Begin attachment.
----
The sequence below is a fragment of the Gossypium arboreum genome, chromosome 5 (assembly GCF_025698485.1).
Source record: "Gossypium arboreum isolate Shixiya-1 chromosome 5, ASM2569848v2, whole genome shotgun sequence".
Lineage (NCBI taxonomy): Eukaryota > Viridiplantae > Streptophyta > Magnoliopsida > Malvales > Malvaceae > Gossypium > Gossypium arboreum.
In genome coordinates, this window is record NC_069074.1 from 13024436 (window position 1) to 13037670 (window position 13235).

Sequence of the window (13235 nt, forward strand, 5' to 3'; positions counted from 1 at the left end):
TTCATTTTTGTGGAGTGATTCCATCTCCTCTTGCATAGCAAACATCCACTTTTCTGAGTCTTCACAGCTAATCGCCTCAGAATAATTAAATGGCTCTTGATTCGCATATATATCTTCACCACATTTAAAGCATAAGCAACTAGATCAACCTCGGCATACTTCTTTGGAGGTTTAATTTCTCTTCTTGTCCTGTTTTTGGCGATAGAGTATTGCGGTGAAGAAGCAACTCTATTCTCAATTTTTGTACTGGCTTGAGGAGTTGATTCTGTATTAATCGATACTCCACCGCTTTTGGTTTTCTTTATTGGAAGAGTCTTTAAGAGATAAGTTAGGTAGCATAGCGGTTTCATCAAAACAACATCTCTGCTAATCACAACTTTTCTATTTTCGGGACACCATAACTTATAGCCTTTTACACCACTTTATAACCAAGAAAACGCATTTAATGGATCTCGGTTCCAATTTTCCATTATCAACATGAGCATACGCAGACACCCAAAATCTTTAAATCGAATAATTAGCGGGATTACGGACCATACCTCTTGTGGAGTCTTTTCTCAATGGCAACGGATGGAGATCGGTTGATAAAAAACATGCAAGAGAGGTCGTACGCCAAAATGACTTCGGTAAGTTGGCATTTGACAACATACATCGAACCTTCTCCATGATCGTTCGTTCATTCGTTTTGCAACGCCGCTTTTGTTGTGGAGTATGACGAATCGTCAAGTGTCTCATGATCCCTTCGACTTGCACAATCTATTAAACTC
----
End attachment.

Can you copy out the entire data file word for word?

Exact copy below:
The sequence below is a fragment of the Gossypium arboreum genome, chromosome 5 (assembly GCF_025698485.1).
Source record: "Gossypium arboreum isolate Shixiya-1 chromosome 5, ASM2569848v2, whole genome shotgun sequence".
Lineage (NCBI taxonomy): Eukaryota > Viridiplantae > Streptophyta > Magnoliopsida > Malvales > Malvaceae > Gossypium > Gossypium arboreum.
In genome coordinates, this window is record NC_069074.1 from 13024436 (window position 1) to 13037670 (window position 13235).

Sequence of the window (13235 nt, forward strand, 5' to 3'; positions counted from 1 at the left end):
TTCATTTTTGTGGAGTGATTCCATCTCCTCTTGCATAGCAAACATCCACTTTTCTGAGTCTTCACAGCTAATCGCCTCAGAATAATTAAATGGCTCTTGATTCGCATATATATCTTCACCACATTTAAAGCATAAGCAACTAGATCAACCTCGGCATACTTCTTTGGAGGTTTAATTTCTCTTCTTGTCCTGTTTTTGGCGATAGAGTATTGCGGTGAAGAAGCAACTCTATTCTCAATTTTTGTACTGGCTTGAGGAGTTGATTCTGTATTAATCGATACTCCACCGCTTTTGGTTTTCTTTATTGGAAGAGTCTTTAAGAGATAAGTTAGGTAGCATAGCGGTTTCATCAAAACAACATCTCTGCTAATCACAACTTTTCTATTTTCGGGACACCATAACTTATAGCCTTTTACACCACTTTATAACCAAGAAAACGCATTTAATGGATCTCGGTTCCAATTTTCCATTATCAACATGAGCATACGCAGACACCCAAAATCTTTAAATCGAATAATTAGCGGGATTACGGACCATACCTCTTGTGGAGTCTTTTCTCAATGGCAACGGATGGAGATCGGTTGATAAAAAACATGCAAGAGAGGTCGTACGCCAAAATGACTTCGGTAAGTTGGCATTTGACAACATACATCGAACCTTCTCCATGATCGTTCGTTCATTCGTTTTGCAACGCCGCTTTTGTTGTGGAGTATGACGAATCGTCAAGTGTCTCATGATCCCTTCGACTTGCACAATCTATTAAACTC